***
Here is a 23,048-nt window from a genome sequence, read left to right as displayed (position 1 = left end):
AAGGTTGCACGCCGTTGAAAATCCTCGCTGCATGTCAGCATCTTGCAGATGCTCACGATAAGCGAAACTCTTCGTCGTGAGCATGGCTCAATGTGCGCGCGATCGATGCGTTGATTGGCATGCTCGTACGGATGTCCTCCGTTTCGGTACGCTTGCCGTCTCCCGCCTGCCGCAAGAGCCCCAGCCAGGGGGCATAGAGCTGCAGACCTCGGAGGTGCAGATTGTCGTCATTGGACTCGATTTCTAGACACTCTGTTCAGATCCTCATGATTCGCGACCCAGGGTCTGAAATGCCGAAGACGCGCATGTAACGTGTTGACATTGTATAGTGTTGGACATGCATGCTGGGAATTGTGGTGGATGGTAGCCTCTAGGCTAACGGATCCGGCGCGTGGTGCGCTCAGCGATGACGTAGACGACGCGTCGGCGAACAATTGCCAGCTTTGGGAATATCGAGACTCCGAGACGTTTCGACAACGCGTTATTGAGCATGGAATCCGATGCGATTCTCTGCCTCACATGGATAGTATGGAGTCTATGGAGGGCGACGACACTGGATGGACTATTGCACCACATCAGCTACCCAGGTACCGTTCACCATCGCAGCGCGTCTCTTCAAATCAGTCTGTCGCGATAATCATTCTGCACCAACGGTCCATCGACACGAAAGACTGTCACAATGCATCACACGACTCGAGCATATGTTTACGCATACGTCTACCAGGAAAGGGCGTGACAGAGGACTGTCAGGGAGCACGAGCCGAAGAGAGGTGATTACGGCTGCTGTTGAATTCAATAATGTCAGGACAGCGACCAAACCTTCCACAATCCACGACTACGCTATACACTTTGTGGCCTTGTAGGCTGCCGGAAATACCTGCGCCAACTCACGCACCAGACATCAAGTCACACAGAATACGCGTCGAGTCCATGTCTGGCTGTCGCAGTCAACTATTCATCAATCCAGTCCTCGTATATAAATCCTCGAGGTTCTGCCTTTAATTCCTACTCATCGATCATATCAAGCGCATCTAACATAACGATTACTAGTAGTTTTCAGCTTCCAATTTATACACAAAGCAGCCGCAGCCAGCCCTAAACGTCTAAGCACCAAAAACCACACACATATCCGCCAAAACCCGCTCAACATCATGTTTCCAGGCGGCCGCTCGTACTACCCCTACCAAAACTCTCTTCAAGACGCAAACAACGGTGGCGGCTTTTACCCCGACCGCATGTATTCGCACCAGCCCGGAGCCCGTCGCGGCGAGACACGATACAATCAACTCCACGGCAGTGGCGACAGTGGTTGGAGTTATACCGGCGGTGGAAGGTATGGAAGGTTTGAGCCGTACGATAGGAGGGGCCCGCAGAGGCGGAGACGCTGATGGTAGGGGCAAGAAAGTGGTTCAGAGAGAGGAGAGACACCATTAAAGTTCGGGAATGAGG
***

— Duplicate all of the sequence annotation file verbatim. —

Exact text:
Here is a 23,048-nt window from a genome sequence, read left to right as displayed (position 1 = left end):
AAGGTTGCACGCCGTTGAAAATCCTCGCTGCATGTCAGCATCTTGCAGATGCTCACGATAAGCGAAACTCTTCGTCGTGAGCATGGCTCAATGTGCGCGCGATCGATGCGTTGATTGGCATGCTCGTACGGATGTCCTCCGTTTCGGTACGCTTGCCGTCTCCCGCCTGCCGCAAGAGCCCCAGCCAGGGGGCATAGAGCTGCAGACCTCGGAGGTGCAGATTGTCGTCATTGGACTCGATTTCTAGACACTCTGTTCAGATCCTCATGATTCGCGACCCAGGGTCTGAAATGCCGAAGACGCGCATGTAACGTGTTGACATTGTATAGTGTTGGACATGCATGCTGGGAATTGTGGTGGATGGTAGCCTCTAGGCTAACGGATCCGGCGCGTGGTGCGCTCAGCGATGACGTAGACGACGCGTCGGCGAACAATTGCCAGCTTTGGGAATATCGAGACTCCGAGACGTTTCGACAACGCGTTATTGAGCATGGAATCCGATGCGATTCTCTGCCTCACATGGATAGTATGGAGTCTATGGAGGGCGACGACACTGGATGGACTATTGCACCACATCAGCTACCCAGGTACCGTTCACCATCGCAGCGCGTCTCTTCAAATCAGTCTGTCGCGATAATCATTCTGCACCAACGGTCCATCGACACGAAAGACTGTCACAATGCATCACACGACTCGAGCATATGTTTACGCATACGTCTACCAGGAAAGGGCGTGACAGAGGACTGTCAGGGAGCACGAGCCGAAGAGAGGTGATTACGGCTGCTGTTGAATTCAATAATGTCAGGACAGCGACCAAACCTTCCACAATCCACGACTACGCTATACACTTTGTGGCCTTGTAGGCTGCCGGAAATACCTGCGCCAACTCACGCACCAGACATCAAGTCACACAGAATACGCGTCGAGTCCATGTCTGGCTGTCGCAGTCAACTATTCATCAATCCAGTCCTCGTATATAAATCCTCGAGGTTCTGCCTTTAATTCCTACTCATCGATCATATCAAGCGCATCTAACATAACGATTACTAGTAGTTTTCAGCTTCCAATTTATACACAAAGCAGCCGCAGCCAGCCCTAAACGTCTAAGCACCAAAAACCACACACATATCCGCCAAAACCCGCTCAACATCATGTTTCCAGGCGGCCGCTCGTACTACCCCTACCAAAACTCTCTTCAAGACGCAAACAACGGTGGCGGCTTTTACCCCGACCGCATGTATTCGCACCAGCCCGGAGCCCGTCGCGGCGAGACACGATACAATCAACTCCACGGCAGTGGCGACAGTGGTTGGAGTTATACCGGCGGTGGAAGGTATGGAAGGTTTGAGCCGTACGATAGGAGGGGCCCGCAGAGGCGGAGACGCTGATGGTAGGGGCAAGAAAGTGGTTCAGAGAGAGGAGAGACACCATTAAAGTTCGGGAATGAGG